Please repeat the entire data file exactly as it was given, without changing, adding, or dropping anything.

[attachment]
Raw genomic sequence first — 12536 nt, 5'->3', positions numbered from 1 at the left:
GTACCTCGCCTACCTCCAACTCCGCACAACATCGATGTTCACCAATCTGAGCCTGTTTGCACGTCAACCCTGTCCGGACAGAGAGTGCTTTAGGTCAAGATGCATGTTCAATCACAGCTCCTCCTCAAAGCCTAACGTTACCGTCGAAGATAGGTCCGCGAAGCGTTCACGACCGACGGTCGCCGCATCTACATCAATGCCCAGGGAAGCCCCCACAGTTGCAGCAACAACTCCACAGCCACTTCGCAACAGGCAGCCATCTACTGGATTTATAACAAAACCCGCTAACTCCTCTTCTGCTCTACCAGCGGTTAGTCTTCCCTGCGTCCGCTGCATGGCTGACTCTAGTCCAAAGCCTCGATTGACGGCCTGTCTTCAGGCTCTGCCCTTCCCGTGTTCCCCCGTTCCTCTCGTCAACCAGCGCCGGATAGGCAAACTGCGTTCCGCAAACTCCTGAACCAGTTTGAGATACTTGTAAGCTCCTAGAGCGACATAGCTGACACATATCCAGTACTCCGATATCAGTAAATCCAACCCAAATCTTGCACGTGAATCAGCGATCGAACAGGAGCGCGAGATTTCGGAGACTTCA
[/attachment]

Raw genomic sequence first — 12536 nt, 5'->3', positions numbered from 1 at the left:
GTACCTCGCCTACCTCCAACTCCGCACAACATCGATGTTCACCAATCTGAGCCTGTTTGCACGTCAACCCTGTCCGGACAGAGAGTGCTTTAGGTCAAGATGCATGTTCAATCACAGCTCCTCCTCAAAGCCTAACGTTACCGTCGAAGATAGGTCCGCGAAGCGTTCACGACCGACGGTCGCCGCATCTACATCAATGCCCAGGGAAGCCCCCACAGTTGCAGCAACAACTCCACAGCCACTTCGCAACAGGCAGCCATCTACTGGATTTATAACAAAACCCGCTAACTCCTCTTCTGCTCTACCAGCGGTTAGTCTTCCCTGCGTCCGCTGCATGGCTGACTCTAGTCCAAAGCCTCGATTGACGGCCTGTCTTCAGGCTCTGCCCTTCCCGTGTTCCCCCGTTCCTCTCGTCAACCAGCGCCGGATAGGCAAACTGCGTTCCGCAAACTCCTGAACCAGTTTGAGATACTTGTAAGCTCCTAGAGCGACATAGCTGACACATATCCAGTACTCCGATATCAGTAAATCCAACCCAAATCTTGCACGTGAATCAGCGATCGAACAGGAGCGCGAGATTTCGGAGACTTCA